Could we run Matt Yglesias through the Strunk and White bootcamp? Sure. “The demand is too low. The rent, too high. The debt is unimportant. You make too much money. There’s dill in my salad.” But for a stylist who is as uninterested in being a stylist as Yglesias, I’m not sure it matters. Yglesias, I think, belongs to that school of people who wants his writing merely to be a conduit for his ideas. I think that’s a mistake– Ciaramella is right to suggest that ideas are inseparable from their expression– but it’s his prerogative. What Yglesias needs is not a summer in the Strunk and White reeducation camp but, well, an editor. (Seriously, bro– those typos are embarrassing.)
In the meantime, I expect a lot of bad writing to be produced thanks to bad writing advice. There are times and places for minimalism, but advice in that direction almost always mistakes what is obvious for what is the actual problem. Yes, you might have written a bad novel. And yes, you might have included a lot of adverbs. And the adverbs might have been a bad idea. But the adverbs are not why the novel was a bad novel. People identify obvious, explicit things like adverbs or the passive voice as the problem with writing because they are easy to identify and easy to remove. But they are very rarely the actual problem. The actual problems are almost always far deeper and far less easily fixed.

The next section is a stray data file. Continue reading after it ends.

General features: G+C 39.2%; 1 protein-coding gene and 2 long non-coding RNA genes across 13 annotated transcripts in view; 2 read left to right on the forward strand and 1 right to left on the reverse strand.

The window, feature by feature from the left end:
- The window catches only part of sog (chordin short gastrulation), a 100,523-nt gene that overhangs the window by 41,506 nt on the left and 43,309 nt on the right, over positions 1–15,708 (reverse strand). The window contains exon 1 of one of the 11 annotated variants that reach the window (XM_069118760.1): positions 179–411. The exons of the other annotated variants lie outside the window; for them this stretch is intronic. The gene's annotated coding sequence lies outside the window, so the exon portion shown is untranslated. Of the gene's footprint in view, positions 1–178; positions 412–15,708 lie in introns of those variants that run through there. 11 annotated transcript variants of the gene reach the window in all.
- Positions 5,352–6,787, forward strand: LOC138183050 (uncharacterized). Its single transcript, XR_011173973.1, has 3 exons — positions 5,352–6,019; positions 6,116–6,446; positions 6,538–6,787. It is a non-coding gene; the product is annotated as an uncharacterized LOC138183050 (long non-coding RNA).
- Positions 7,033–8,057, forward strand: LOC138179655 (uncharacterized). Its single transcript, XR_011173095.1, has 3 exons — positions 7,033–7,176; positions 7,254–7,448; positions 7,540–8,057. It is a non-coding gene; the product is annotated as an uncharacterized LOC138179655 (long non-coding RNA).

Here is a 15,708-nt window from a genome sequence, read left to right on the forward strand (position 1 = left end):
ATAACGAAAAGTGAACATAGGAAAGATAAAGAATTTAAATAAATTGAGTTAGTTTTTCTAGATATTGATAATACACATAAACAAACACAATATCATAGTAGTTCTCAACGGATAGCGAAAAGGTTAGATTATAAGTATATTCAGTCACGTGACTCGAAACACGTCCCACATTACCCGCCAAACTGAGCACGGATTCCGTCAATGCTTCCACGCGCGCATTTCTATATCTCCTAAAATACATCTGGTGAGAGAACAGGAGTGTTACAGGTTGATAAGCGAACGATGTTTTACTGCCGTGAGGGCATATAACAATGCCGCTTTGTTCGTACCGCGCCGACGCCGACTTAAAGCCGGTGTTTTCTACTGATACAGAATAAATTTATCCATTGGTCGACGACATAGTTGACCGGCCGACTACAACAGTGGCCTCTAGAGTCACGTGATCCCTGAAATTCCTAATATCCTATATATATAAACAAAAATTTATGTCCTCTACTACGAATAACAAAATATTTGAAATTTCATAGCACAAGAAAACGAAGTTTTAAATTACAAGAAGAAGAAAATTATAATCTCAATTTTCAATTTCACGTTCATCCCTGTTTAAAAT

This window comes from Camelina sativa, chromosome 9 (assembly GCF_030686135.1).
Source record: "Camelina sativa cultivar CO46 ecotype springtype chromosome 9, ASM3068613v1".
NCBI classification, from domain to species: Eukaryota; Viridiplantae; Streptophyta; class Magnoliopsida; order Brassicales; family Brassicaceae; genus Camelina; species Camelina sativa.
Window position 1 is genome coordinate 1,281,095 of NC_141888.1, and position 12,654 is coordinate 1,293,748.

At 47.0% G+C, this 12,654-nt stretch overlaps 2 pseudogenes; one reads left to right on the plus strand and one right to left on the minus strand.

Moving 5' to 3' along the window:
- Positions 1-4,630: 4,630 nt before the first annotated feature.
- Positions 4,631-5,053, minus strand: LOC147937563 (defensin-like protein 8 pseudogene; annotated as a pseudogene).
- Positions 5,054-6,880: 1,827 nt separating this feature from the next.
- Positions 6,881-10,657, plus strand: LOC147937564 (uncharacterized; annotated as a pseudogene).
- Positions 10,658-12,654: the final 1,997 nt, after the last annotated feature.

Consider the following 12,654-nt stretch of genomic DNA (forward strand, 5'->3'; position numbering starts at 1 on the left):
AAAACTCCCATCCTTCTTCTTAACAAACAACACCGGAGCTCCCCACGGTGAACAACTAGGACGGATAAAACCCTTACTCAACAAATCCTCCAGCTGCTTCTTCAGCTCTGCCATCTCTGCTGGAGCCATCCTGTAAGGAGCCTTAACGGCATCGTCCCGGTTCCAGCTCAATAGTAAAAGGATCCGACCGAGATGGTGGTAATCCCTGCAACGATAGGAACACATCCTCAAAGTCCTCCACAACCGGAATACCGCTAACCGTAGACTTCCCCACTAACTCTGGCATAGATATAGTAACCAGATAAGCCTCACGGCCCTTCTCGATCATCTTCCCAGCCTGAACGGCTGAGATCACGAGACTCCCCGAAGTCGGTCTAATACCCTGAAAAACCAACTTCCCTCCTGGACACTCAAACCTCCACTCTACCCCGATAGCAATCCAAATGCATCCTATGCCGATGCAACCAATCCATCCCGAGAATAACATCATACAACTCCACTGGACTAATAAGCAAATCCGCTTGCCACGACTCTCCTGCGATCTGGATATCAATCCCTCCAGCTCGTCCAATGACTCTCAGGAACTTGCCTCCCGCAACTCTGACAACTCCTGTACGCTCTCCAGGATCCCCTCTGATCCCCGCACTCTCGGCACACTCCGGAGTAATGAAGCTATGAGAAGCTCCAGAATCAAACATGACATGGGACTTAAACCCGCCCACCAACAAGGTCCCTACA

This is not to question the value of teaching and advice, merely the value of a particular school of advice. I’ve personally seen many bad writers become competent ones, and I’ve seen some competent ones become good ones. I’ve read drafts of novels and stories before they’ve been workshopped and then read them after, and they’ve often been immeasurably improved. But the value of a good class or a good workshop lies in its specificity, its individual attention to the individual piece of writing. The advice towards minimalism that is so common attempts to speak to everyone, and in doing so, speaks to almost no one.
Awhile back, I wrote a piece about writers I love, in part to make an argument about the kind of writing I want to read. None of them writes in a minimalist style. On the contrary, they each give me what I want most as a reader: writing that is teeming, unpredictable, risky, alive.